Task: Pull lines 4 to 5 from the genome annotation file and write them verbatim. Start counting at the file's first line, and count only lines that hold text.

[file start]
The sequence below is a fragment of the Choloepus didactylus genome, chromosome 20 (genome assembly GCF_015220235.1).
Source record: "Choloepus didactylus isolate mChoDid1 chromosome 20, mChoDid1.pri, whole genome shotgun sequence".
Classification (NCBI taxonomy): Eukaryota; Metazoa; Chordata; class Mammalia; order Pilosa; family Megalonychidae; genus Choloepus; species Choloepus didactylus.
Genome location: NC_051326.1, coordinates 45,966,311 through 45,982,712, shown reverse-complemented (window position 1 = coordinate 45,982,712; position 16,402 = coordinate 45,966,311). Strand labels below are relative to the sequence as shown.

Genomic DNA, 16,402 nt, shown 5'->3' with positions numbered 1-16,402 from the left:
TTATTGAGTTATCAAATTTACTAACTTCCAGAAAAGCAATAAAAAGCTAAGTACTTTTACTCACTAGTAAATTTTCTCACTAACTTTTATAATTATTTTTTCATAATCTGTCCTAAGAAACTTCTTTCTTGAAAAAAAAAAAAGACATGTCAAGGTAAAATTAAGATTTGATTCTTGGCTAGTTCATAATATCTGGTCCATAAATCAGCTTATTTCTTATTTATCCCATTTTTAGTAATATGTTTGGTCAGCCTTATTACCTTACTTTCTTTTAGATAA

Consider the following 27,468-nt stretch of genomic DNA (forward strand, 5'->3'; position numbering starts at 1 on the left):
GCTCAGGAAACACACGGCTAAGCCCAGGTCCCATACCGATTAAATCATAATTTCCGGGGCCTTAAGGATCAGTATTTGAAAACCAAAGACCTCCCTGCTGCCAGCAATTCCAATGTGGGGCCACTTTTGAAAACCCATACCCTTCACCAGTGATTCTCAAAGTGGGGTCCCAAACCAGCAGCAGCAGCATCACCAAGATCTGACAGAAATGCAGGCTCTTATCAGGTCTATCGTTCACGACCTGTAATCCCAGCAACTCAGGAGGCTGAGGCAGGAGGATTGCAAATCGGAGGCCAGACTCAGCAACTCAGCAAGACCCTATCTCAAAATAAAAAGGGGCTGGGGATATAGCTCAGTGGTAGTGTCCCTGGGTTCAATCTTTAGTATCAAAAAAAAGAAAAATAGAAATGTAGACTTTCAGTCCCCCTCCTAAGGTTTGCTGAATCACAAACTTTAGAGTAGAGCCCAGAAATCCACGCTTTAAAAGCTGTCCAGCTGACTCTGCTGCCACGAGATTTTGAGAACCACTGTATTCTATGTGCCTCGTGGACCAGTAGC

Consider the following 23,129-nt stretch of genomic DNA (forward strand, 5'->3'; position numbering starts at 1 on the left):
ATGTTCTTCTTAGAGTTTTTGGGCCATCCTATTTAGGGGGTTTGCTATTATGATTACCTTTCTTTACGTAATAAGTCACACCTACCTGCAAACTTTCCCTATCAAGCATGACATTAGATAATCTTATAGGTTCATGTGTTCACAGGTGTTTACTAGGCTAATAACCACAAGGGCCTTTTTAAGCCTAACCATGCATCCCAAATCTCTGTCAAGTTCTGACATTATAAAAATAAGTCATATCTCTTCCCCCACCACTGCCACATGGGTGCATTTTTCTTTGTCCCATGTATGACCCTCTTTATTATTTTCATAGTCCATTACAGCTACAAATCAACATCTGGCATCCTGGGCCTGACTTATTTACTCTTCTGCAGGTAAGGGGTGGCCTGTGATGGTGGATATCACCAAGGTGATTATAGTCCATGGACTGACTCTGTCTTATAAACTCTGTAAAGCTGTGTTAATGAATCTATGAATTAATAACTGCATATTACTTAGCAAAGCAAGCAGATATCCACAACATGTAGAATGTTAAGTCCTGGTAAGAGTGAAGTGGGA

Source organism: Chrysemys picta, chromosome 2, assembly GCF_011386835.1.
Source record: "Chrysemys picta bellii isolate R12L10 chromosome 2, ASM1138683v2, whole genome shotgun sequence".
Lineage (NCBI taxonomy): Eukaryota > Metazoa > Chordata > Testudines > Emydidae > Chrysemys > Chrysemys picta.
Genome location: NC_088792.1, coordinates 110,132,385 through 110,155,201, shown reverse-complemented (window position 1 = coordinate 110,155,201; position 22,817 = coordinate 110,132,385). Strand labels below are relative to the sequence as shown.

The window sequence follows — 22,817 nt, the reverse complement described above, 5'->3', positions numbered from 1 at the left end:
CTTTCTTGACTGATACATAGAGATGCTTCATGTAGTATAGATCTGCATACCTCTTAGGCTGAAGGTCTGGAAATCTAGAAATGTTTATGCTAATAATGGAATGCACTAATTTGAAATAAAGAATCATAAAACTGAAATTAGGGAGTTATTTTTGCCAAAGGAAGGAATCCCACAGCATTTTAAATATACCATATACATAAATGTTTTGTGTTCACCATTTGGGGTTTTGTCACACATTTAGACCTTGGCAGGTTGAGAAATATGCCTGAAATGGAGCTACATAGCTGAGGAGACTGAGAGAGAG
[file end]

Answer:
Genome location: NC_051326.1, coordinates 45,966,311 through 45,982,712, shown reverse-complemented (window position 1 = coordinate 45,982,712; position 16,402 = coordinate 45,966,311). Strand labels below are relative to the sequence as shown.

Genomic DNA, 16,402 nt, shown 5'->3' with positions numbered 1-16,402 from the left: